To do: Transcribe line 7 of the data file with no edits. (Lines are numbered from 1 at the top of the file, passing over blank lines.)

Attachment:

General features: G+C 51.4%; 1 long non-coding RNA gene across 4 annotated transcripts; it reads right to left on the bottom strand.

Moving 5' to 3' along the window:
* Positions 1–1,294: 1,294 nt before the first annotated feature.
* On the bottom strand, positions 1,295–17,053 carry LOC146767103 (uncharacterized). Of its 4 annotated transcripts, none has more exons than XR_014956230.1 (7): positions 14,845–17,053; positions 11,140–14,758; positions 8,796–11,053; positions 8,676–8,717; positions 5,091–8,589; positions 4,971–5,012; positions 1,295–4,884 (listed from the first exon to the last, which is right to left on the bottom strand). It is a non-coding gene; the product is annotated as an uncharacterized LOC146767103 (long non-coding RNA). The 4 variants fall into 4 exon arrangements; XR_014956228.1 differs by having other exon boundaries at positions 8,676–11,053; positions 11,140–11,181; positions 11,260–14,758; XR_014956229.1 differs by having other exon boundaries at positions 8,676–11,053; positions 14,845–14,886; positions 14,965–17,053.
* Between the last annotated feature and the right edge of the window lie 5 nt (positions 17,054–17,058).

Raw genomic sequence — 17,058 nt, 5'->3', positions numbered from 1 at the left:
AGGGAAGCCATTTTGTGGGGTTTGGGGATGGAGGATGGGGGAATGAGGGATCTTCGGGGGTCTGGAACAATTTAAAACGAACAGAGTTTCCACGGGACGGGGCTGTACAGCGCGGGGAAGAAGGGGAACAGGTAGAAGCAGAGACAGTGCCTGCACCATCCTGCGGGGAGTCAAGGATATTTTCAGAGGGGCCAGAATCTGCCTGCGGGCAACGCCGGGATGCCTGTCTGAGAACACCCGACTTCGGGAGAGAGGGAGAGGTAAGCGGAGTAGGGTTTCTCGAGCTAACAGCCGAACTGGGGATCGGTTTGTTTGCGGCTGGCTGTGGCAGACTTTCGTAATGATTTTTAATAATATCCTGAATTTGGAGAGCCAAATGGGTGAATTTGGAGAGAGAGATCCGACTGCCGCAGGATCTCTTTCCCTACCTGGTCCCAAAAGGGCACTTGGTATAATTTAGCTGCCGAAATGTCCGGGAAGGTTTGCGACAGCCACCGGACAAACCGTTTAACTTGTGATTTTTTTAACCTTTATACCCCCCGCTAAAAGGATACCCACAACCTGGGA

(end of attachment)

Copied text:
AGGGAAGCCATTTTGTGGGGTTTGGGGATGGAGGATGGGGGAATGAGGGATCTTCGGGGGTCTGGAACAATTTAAAACGAACAGAGTTTCCACGGGACGGGGCTGTACAGCGCGGGGAAGAAGGGGAACAGGTAGAAGCAGAGACAGTGCCTGCACCATCCTGCGGGGAGTCAAGGATATTTTCAGAGGGGCCAGAATCTGCCTGCGGGCAACGCCGGGATGCCTGTCTGAGAACACCCGACTTCGGGAGAGAGGGAGAGGTAAGCGGAGTAGGGTTTCTCGAGCTAACAGCCGAACTGGGGATCGGTTTGTTTGCGGCTGGCTGTGGCAGACTTTCGTAATGATTTTTAATAATATCCTGAATTTGGAGAGCCAAATGGGTGAATTTGGAGAGAGAGATCCGACTGCCGCAGGATCTCTTTCCCTACCTGGTCCCAAAAGGGCACTTGGTATAATTTAGCTGCCGAAATGTCCGGGAAGGTTTGCGACAGCCACCGGACAAACCGTTTAACTTGTGATTTTTTTAACCTTTATACCCCCCGCTAAAAGGATACCCACAACCTGGGA